One, Two, A Thousand and One (CREDIT: Courtesy of Focus Features)

Starring: Teyana Taylor, Will Catlett, Josiah Cross, Aven Courtney, Aaron Kingsley Adetola

Director: A.V. Rockwell

Running Time: 116 Minutes

Rating: R for People Yelling at Each Other

Release Date: March 31, 2023 (Theaters)

What’s It About?: In 1994, a young woman named Inez (Teyana Taylor) is released from Rikers Island and determined to get her life back on track. She quickly locates her six-year-old son Terry (Aaron Kingsley Adetola, and then Aven Courtney at age 13 and Josiah Cross at age 17) and pulls him out of the foster care system. Over the course of the ensuing decade, Mother and Son, as well as Inez’s longtime partner Lucky (Will Catlett), weather the challenges of a crappy New York City apartment, the violence of the streets, and terminal health diagnoses. All the while, Inez is constantly looking over her shoulder in the chance that the authorities will expose whatever she’s up to. Terry can sense something fishy, but he has no idea about the full extent of the truth about who he really is.

What Made an Impression?: A Thousand and One puts a ton of dramatic weight on the shoulders of Taylor, whom I know primarily from Kanye West’s “Fade” music video and as the Firefly from Season 7 of The Masked Singer. She does have several other credits to her name, but this is by far the most demanding on-screen role of her career thus far. And she rises to the occasion! Some people just have star quality, plain and simple, and Taylor is one of those stellar folks.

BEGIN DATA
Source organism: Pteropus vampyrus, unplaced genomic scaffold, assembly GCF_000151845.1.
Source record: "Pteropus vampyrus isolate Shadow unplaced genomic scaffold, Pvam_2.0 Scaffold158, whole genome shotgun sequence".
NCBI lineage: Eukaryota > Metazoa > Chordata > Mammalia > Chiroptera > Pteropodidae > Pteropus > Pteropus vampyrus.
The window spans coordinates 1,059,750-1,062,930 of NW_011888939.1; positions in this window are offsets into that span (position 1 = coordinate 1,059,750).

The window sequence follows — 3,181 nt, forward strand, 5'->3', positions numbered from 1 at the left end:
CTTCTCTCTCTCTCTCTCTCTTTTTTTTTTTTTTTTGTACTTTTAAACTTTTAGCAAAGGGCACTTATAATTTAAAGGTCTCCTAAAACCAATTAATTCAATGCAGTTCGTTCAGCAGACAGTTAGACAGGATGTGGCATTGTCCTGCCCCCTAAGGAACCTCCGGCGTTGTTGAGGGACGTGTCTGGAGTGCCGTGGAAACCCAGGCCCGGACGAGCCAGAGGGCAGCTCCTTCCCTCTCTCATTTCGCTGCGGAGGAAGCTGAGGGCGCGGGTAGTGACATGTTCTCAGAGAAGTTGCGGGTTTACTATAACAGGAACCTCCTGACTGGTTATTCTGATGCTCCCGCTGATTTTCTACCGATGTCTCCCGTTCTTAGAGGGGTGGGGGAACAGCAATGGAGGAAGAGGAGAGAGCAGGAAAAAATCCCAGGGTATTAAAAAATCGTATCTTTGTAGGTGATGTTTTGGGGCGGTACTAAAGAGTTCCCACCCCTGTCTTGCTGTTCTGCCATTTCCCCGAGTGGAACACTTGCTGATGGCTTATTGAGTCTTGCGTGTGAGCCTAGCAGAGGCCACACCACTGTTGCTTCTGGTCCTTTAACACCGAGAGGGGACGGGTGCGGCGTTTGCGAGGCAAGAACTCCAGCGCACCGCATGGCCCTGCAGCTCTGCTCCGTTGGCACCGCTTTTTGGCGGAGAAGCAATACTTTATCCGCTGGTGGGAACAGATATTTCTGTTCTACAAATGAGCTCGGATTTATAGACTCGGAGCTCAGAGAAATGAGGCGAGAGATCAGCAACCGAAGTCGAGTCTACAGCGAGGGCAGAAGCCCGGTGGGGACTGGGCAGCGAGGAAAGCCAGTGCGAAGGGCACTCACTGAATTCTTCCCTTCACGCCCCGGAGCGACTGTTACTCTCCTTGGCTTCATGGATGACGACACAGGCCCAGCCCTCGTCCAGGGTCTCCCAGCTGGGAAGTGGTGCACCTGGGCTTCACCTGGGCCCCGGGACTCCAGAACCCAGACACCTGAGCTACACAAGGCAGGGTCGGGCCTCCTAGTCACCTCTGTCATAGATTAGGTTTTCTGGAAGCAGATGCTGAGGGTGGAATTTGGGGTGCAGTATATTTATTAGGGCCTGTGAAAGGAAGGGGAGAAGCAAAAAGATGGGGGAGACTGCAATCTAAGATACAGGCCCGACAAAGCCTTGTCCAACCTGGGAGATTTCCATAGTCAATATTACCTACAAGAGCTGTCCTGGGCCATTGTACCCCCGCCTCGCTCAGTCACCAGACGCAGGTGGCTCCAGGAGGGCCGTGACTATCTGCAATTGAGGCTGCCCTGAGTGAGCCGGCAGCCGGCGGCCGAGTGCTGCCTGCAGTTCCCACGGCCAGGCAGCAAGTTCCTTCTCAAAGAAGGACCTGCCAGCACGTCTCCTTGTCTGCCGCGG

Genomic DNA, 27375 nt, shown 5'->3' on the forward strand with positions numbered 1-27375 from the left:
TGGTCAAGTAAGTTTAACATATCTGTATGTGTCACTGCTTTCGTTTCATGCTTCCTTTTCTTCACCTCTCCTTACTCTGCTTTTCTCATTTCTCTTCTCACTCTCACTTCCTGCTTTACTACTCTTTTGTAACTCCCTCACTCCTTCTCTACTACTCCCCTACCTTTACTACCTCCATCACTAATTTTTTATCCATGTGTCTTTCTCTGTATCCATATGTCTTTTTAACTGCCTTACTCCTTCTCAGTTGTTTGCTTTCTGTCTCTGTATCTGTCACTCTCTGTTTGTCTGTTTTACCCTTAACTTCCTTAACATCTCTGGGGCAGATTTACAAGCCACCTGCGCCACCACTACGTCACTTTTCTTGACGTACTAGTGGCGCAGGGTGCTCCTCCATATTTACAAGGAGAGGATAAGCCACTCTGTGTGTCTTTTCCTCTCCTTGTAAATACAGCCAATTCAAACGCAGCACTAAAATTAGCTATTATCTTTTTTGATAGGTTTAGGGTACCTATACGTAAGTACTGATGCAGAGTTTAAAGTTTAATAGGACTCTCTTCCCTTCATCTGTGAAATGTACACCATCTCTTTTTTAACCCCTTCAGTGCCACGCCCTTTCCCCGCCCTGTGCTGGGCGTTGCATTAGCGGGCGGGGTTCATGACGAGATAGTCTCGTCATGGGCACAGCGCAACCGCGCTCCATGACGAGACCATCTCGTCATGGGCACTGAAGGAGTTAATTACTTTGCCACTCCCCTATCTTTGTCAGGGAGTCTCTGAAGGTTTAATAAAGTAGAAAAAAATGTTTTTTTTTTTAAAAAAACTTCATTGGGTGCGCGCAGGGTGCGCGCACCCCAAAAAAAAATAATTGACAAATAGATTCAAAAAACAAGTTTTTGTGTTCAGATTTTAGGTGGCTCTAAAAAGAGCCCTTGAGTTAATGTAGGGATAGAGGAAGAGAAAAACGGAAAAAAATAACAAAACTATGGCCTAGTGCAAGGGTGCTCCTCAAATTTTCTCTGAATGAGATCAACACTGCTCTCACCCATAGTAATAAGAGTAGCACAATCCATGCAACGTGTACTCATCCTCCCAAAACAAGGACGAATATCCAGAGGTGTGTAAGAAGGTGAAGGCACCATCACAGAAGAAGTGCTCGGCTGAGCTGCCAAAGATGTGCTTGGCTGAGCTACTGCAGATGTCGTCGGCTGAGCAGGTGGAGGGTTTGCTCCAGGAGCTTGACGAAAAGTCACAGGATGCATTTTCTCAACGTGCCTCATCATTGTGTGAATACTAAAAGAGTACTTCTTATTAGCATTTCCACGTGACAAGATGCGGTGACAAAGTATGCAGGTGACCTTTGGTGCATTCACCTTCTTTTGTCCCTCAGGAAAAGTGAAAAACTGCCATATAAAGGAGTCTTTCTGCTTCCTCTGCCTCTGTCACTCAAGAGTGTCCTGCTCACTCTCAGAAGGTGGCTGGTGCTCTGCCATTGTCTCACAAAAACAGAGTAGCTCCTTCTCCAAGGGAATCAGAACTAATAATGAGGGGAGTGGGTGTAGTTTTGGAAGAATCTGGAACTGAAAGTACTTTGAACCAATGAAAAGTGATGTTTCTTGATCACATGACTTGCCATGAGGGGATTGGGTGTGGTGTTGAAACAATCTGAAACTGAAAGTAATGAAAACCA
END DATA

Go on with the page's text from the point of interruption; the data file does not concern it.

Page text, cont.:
But while my feelings towards Taylor are pretty clear-cut, I’m more ambivalent about this genre of film overall. While watching stories of people struggling to get by, I often find myself wondering, “Is this overly exploitative?” and “Is this even meant to be entertaining, or just challenging?” A Thousand and One certainly doesn’t answer these questions; instead, it merely brings them back to the fore. Writer-director A.V. Rockwell paints a vivid portrait, but not a particularly unique one.

What is unique, however, is a heartbreaking, clarifying final act. Terry eventually does find the answers he’s always deserved, and it’s quite the treat to see this movie pull off such a surprise in a genre that’s not especially known for its twisty reveals. But if done properly, it works no matter what type of story you’re trying to tell. It’s a matter of editing and rhythm, and A Thousand and One nails its final decrescendo.

A Thousand and One is Recommended If You Like: Recently bygone eras of NYC

Grade: 3.5 out of 5 Leaky Pipes